...no matter how hard you try to conceal it with an attempted aura of hardness. Grime managed to communicate with the now far more effectively than most other British music in 2008 managed for one very simple reason (amidst a forest of more complex reasons); it avoided sentimentality. The likes of Elbow, Glasvegas, the Script, Adele, sought to trot up to us, lick our faces like obedient puppies, reassure us of things we already knew, cling to the nurse of biased history for fear of futures worse - or, at the very least, incomprehensible.

But grime thrusts you in the now, leaving you with the barest of compasses; is this the wilderness or just Brockwell Park in the dark? Walk In Da Park was its 2008 apex; a brilliantly realised and even more brilliantly breathed third eye movie of London as it actually exists; a world where it is slowly realised that parties, attitudes, guns, drugs are not the solution or the ambition - the wronged (and wronging) man turning against the hand that might otherwise have killed him and seeking the path to real fulfilment and achievement.

To the stunning, pinky blue achievement, perhaps, of Nu Brand Flexxx. Like So Solid flushed with De La Soul's spare luminous pastels and rappers fiery enough to be in the Brotherhood of Breath front line, they exploded in 21 directions at once; hilarious, lucid, ripping off samples, sometimes just chatting, at other times offering the most luscious Britsoul balladry heard this side of Imagination, theirs was the most colourful and extravagantly eclectic record to emerge from Britain in 2008 and it should sell a milli-on.

=4. LI’L WAYNE : Tha Carter III
=4. LUDACRIS: Theater Of The Mind


L is for Li'l Wayne and Ludacris. L is for love and life, loquaciousness and (crazy-like-a-fox) lunacy. La-la-la-la la la-la-la la goes Li'l Wayne at the lady officer, as he loosely and languidly uses language like a plaything (linking him to #68, but even more dextrous than he). Lollipop, Mil-li-a-mil-li Weezy is indeed ill; and what he feels for his city is true love, his skills being just one example of how New Orleans IS music and how it is not languishing in self-pity nor merely lingering but launching itself into a new era. Li'l Wayne leaps and lunges in lingual loveliness, linking our list with lungs of love and the larynx of life.

Ludacris is licentious, (probably) litigious and most lovably LOUD. There is no getting away from his legacy as he is proud (and rightly so) to remind you that he IS the last of his kind and once the lanes and alleys have been reminded of just how long he's been around, the loyal anthem begins - he doesn't do hip hop for any other reason than for itself. In his theatre, the wall between this and that comes down, hip hop is alive and leaping out of your speakers into your lap and kissing your lips. Allons-y, men of L, may you live large and keep prospering in Atlanta and Nola, two sisters, as inextricably linked as Luda links Dusty Springfield and Spike Lee in his living theater of a never more lucid mind. This is his art, this is his music...Luda is happy to proclaim "I AM!" until we listen and learn.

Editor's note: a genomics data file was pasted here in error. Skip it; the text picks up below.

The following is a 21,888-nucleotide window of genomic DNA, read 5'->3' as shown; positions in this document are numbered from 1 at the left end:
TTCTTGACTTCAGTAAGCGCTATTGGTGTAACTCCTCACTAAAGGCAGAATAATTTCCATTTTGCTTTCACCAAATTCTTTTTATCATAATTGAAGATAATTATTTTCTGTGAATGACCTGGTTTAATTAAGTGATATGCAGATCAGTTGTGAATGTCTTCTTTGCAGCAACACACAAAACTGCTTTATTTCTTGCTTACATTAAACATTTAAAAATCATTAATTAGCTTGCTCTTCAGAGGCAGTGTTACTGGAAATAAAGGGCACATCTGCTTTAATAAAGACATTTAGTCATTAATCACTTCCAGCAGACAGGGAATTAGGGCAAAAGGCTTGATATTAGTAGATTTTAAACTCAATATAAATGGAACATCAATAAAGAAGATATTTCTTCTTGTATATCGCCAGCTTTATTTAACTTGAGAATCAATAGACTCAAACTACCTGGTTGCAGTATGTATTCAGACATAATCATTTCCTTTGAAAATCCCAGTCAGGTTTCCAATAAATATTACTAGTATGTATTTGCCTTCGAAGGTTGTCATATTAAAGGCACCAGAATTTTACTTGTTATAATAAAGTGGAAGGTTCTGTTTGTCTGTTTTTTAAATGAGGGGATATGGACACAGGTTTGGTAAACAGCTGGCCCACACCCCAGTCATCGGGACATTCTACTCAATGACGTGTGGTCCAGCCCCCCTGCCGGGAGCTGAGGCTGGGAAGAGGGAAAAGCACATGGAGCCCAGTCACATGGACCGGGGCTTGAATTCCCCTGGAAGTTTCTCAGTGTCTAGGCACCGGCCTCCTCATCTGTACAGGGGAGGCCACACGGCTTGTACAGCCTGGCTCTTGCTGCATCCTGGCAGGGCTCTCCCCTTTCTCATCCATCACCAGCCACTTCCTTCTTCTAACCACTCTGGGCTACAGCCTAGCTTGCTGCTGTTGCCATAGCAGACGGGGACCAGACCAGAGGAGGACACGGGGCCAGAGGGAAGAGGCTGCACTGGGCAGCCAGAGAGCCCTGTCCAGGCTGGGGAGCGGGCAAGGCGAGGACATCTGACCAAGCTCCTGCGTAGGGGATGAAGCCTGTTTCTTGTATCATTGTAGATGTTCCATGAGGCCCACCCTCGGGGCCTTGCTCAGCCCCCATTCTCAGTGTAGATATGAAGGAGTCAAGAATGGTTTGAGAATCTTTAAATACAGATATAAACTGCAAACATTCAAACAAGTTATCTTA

=3. BEYONCE: I Am…Sasha Fierce
=3. SOLANGE: Sol-Angel And The Hadley St Dreams


Then there is the story of the sisters, both of whom have lived through different definitions of trouble. Again, the contrast; a monochrome Bouncy and a multi-primary-coloured Solange, but the lines aren't quite that squarely drawn, not least because there are two different faces of the Bounce. First, the solemn, slightly fearful face who sings eloquent, patient ballads through which seep the tiniest drops of pain; if she were a boy she'd do better and try harder, but what if she were a rich woman? One with an alias, a mask behind which she could slip? In fact "Single Ladies" is the fuck you response to the "Boy"; you're too late for this groovy train, sucker. But how fierce, really, is Sasha? Her joy tilts subtly towards the demonic - she's a little TOO up for it - and sure enough the mask slips slowly away through this particular show until it drops out of her rested hand onto the silent clatter of the stage floor and she realises that all of this is no substitute for...ANYTHING, least of all life.

And love, too. Solange seems to and indeed doesn't recognise any need for limits, divisions. Most 2008 pop sounds pale and timid compared to her. technicolor dreamscape of brave, determined and open-hearted ambition. She wears wings, dances on the beach and lives her life contrary to what so many in the "industry" would rather have her do (trust us, no one who has Boards of Canada as a sample/inspiration is "normal" and God bless her for her refusal to be anyone except herself). Tending to her wounds openly (as opposed to her sister's deflections - Solange is the Sol-angel and the sun shines through her songs), defiant and single mother courageous, spacey and solidly on the ground...she gazes into the future, stops, and then goes there, decisively, trailing brilliance and independence, a harbinger bird of what is to come spotted like a cardinal on a winter's day.

=2. ERYKAH BADU: Amerykah Part One (4th World War)
=2. T.I.: Paper Trail